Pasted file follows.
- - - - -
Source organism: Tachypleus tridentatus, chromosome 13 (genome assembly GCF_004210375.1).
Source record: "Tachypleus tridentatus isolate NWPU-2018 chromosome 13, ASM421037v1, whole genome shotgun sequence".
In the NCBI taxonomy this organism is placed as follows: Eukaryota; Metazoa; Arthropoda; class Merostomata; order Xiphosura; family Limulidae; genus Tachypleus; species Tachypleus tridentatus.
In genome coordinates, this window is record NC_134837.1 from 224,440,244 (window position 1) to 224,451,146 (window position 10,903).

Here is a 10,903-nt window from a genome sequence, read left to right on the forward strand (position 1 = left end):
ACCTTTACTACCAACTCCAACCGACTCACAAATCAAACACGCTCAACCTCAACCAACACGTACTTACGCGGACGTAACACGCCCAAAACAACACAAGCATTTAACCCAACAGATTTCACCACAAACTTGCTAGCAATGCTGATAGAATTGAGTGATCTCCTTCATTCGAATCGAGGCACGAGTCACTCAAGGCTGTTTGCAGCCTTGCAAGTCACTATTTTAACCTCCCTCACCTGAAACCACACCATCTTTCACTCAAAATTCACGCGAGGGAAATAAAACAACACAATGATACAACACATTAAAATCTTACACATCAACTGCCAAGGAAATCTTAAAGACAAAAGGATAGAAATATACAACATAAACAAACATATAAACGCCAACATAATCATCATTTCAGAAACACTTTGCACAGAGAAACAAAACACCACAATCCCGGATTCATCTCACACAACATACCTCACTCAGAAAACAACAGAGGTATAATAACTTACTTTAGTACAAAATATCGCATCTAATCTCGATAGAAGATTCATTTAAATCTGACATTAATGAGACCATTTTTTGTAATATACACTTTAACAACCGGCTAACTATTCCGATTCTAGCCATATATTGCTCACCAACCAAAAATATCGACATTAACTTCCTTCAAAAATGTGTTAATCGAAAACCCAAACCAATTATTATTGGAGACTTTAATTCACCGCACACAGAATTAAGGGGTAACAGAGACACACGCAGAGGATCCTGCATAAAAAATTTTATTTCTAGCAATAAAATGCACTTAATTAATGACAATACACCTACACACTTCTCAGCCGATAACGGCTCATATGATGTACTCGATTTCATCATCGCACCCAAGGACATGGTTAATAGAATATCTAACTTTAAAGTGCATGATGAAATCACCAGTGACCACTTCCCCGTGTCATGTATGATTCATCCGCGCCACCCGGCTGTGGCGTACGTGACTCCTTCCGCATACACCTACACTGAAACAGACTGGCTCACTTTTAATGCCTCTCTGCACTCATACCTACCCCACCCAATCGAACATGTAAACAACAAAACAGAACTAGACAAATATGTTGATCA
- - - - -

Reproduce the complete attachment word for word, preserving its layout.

Source organism: Tachypleus tridentatus, chromosome 13 (genome assembly GCF_004210375.1).
Source record: "Tachypleus tridentatus isolate NWPU-2018 chromosome 13, ASM421037v1, whole genome shotgun sequence".
In the NCBI taxonomy this organism is placed as follows: Eukaryota; Metazoa; Arthropoda; class Merostomata; order Xiphosura; family Limulidae; genus Tachypleus; species Tachypleus tridentatus.
In genome coordinates, this window is record NC_134837.1 from 224,440,244 (window position 1) to 224,451,146 (window position 10,903).

Here is a 10,903-nt window from a genome sequence, read left to right on the forward strand (position 1 = left end):
ACCTTTACTACCAACTCCAACCGACTCACAAATCAAACACGCTCAACCTCAACCAACACGTACTTACGCGGACGTAACACGCCCAAAACAACACAAGCATTTAACCCAACAGATTTCACCACAAACTTGCTAGCAATGCTGATAGAATTGAGTGATCTCCTTCATTCGAATCGAGGCACGAGTCACTCAAGGCTGTTTGCAGCCTTGCAAGTCACTATTTTAACCTCCCTCACCTGAAACCACACCATCTTTCACTCAAAATTCACGCGAGGGAAATAAAACAACACAATGATACAACACATTAAAATCTTACACATCAACTGCCAAGGAAATCTTAAAGACAAAAGGATAGAAATATACAACATAAACAAACATATAAACGCCAACATAATCATCATTTCAGAAACACTTTGCACAGAGAAACAAAACACCACAATCCCGGATTCATCTCACACAACATACCTCACTCAGAAAACAACAGAGGTATAATAACTTACTTTAGTACAAAATATCGCATCTAATCTCGATAGAAGATTCATTTAAATCTGACATTAATGAGACCATTTTTTGTAATATACACTTTAACAACCGGCTAACTATTCCGATTCTAGCCATATATTGCTCACCAACCAAAAATATCGACATTAACTTCCTTCAAAAATGTGTTAATCGAAAACCCAAACCAATTATTATTGGAGACTTTAATTCACCGCACACAGAATTAAGGGGTAACAGAGACACACGCAGAGGATCCTGCATAAAAAATTTTATTTCTAGCAATAAAATGCACTTAATTAATGACAATACACCTACACACTTCTCAGCCGATAACGGCTCATATGATGTACTCGATTTCATCATCGCACCCAAGGACATGGTTAATAGAATATCTAACTTTAAAGTGCATGATGAAATCACCAGTGACCACTTCCCCGTGTCATGTATGATTCATCCGCGCCACCCGGCTGTGGCGTACGTGACTCCTTCCGCATACACCTACACTGAAACAGACTGGCTCACTTTTAATGCCTCTCTGCACTCATACCTACCCCACCCAATCGAACATGTAAACAACAAAACAGAACTAGACAAATATGTTGATCA